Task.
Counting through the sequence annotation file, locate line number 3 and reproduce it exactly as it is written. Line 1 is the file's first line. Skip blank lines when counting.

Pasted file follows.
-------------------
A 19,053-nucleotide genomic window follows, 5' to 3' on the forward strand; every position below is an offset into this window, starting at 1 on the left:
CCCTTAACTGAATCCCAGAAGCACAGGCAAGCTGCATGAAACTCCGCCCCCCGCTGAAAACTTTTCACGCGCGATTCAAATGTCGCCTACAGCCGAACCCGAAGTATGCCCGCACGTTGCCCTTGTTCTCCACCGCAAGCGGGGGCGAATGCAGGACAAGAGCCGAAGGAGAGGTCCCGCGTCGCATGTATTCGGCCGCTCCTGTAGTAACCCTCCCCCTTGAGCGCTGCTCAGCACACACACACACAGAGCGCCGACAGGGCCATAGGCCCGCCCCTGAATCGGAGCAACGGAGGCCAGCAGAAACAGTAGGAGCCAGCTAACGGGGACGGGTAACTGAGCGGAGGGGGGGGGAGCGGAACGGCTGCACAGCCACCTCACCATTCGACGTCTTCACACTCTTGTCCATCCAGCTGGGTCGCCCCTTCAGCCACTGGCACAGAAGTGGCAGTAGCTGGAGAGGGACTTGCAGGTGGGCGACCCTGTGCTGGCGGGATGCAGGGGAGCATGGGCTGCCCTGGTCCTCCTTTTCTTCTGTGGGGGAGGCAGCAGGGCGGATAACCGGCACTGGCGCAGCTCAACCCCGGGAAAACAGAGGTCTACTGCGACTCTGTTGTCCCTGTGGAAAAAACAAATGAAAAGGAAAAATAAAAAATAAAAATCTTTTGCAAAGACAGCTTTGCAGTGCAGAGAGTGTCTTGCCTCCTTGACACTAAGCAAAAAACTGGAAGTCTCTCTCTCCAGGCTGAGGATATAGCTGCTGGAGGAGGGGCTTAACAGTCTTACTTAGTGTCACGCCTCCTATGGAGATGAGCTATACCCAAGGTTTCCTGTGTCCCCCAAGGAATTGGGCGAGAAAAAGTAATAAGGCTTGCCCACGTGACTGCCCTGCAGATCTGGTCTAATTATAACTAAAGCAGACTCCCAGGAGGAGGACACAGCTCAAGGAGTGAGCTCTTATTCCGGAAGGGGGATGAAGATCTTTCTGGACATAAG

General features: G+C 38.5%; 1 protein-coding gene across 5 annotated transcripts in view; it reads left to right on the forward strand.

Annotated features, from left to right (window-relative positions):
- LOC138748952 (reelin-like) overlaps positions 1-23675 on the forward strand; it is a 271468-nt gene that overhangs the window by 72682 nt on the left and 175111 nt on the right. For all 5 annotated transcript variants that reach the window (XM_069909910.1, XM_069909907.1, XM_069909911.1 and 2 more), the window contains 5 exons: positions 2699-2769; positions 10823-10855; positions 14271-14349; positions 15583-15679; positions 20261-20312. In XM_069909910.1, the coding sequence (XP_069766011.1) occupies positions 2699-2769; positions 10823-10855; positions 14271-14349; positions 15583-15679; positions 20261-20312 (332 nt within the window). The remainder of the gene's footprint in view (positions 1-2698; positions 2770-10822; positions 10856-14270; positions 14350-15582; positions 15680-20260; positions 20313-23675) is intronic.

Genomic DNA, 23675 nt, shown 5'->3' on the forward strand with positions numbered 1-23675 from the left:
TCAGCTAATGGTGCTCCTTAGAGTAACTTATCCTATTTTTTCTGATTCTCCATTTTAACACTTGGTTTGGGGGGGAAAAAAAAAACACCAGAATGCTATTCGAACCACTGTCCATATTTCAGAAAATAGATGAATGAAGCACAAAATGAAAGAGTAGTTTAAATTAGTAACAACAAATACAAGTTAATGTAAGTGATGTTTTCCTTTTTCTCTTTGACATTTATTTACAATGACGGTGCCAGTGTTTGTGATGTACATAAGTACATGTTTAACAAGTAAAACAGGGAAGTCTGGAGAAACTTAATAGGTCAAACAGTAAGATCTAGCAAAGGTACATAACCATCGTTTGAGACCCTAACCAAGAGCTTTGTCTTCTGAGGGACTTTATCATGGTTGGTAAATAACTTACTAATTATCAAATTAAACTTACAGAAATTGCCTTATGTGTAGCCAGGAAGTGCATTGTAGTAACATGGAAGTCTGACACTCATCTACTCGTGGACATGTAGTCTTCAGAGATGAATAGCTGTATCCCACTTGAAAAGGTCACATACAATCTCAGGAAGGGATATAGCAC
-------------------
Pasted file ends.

General features: G+C 38.5%; 1 protein-coding gene across 5 annotated transcripts in view; it reads left to right on the forward strand.